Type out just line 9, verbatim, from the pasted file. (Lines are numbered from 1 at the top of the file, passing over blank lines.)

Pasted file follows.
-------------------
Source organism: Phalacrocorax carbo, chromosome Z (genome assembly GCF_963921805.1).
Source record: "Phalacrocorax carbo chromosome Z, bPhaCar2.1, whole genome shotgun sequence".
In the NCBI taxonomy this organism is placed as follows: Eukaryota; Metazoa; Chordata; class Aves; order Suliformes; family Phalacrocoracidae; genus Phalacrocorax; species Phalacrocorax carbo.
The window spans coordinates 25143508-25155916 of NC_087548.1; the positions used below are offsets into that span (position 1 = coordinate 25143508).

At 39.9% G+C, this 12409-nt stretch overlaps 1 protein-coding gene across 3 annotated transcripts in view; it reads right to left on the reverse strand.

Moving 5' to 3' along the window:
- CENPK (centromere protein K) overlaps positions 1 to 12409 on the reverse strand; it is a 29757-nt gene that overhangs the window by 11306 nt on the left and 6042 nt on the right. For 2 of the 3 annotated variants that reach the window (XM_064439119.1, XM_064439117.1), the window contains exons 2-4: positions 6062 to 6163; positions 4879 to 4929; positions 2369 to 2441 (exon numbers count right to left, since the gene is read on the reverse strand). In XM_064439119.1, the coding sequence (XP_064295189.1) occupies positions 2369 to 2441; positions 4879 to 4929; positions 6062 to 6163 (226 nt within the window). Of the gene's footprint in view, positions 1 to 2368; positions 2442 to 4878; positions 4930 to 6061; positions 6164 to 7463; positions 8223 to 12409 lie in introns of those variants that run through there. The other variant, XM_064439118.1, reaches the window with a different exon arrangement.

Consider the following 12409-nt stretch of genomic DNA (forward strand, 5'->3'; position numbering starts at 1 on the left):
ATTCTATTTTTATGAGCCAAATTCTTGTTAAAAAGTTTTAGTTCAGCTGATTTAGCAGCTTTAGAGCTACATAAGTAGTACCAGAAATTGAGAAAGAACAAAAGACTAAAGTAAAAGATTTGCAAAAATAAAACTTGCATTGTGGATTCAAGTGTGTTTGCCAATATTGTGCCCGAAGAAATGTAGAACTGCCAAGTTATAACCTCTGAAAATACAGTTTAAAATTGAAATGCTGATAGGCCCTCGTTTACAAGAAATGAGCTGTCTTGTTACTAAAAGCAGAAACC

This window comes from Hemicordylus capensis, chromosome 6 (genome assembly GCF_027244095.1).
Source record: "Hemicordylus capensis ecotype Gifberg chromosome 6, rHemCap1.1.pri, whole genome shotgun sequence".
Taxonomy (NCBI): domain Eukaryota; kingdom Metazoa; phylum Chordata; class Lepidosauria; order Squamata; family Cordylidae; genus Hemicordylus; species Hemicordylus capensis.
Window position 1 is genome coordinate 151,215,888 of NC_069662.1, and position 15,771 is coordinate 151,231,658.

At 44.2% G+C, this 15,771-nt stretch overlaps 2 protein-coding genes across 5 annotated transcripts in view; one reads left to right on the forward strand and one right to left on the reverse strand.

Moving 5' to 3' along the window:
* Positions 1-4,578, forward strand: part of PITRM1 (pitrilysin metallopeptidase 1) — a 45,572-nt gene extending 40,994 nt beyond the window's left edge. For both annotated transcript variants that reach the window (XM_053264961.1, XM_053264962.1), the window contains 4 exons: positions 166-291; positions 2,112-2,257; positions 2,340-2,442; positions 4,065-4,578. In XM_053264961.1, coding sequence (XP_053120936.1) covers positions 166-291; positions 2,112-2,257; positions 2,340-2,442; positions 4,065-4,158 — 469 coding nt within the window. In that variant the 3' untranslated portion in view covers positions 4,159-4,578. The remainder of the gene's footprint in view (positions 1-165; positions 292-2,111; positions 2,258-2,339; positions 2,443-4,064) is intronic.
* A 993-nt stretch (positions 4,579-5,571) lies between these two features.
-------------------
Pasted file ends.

ATTCTATTTTTATGAGCCAAATTCTTGTTAAAAAGTTTTAGTTCAGCTGATTTAGCAGCTTTAGAGCTACATAAGTAGTACCAGAAATTGAGAAAGAACAAAAGACTAAAGTAAAAGATTTGCAAAAATAAAACTTGCATTGTGGATTCAAGTGTGTTTGCCAATATTGTGCCCGAAGAAATGTAGAACTGCCAAGTTATAACCTCTGAAAATACAGTTTAAAATTGAAATGCTGATAGGCCCTCGTTTACAAGAAATGAGCTGTCTTGTTACTAAAAGCAGAAACC